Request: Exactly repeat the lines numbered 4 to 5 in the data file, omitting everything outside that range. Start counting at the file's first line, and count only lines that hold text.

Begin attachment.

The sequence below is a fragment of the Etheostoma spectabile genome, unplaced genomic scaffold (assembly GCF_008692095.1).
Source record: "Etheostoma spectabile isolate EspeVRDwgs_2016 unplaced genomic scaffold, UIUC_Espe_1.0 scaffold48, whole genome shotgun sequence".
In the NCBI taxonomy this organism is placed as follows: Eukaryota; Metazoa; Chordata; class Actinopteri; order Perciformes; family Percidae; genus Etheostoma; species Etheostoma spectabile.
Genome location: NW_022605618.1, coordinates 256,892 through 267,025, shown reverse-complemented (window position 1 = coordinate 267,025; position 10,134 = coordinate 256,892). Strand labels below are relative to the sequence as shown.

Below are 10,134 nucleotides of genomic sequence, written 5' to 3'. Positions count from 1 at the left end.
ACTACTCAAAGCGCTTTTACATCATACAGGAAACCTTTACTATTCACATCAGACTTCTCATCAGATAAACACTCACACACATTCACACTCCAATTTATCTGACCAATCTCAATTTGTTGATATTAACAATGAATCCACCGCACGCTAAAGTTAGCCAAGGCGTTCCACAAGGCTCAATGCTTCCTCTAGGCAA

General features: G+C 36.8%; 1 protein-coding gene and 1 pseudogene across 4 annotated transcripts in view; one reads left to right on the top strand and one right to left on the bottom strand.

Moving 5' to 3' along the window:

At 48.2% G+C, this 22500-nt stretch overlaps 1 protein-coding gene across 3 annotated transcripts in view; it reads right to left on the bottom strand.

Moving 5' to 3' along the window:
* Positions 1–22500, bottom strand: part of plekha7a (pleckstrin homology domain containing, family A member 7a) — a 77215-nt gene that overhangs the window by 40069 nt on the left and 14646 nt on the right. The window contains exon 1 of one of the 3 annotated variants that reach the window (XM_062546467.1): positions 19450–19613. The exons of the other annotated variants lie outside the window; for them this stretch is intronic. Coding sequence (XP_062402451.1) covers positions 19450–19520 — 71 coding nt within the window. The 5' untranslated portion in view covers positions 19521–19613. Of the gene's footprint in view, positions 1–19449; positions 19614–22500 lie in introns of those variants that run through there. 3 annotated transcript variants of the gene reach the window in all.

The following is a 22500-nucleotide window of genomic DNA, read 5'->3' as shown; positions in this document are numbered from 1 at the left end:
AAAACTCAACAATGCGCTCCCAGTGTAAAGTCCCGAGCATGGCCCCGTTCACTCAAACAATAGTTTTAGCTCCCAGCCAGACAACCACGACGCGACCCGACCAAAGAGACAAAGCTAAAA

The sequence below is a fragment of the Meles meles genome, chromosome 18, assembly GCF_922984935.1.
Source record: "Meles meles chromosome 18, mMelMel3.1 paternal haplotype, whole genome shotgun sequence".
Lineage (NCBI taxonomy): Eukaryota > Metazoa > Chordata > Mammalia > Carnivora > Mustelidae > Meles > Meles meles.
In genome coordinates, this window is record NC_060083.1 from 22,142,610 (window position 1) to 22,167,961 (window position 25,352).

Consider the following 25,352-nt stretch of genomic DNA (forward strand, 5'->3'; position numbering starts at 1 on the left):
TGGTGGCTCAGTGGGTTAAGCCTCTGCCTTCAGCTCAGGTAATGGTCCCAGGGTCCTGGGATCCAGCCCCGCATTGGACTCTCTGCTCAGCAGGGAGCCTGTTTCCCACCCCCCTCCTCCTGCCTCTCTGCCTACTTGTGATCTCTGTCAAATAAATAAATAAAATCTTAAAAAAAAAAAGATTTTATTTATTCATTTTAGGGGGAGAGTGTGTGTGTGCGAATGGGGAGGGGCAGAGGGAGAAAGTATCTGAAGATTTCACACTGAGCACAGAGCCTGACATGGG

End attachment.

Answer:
Genome location: NW_022605618.1, coordinates 256,892 through 267,025, shown reverse-complemented (window position 1 = coordinate 267,025; position 10,134 = coordinate 256,892). Strand labels below are relative to the sequence as shown.

Below are 10,134 nucleotides of genomic sequence, written 5' to 3'. Positions count from 1 at the left end.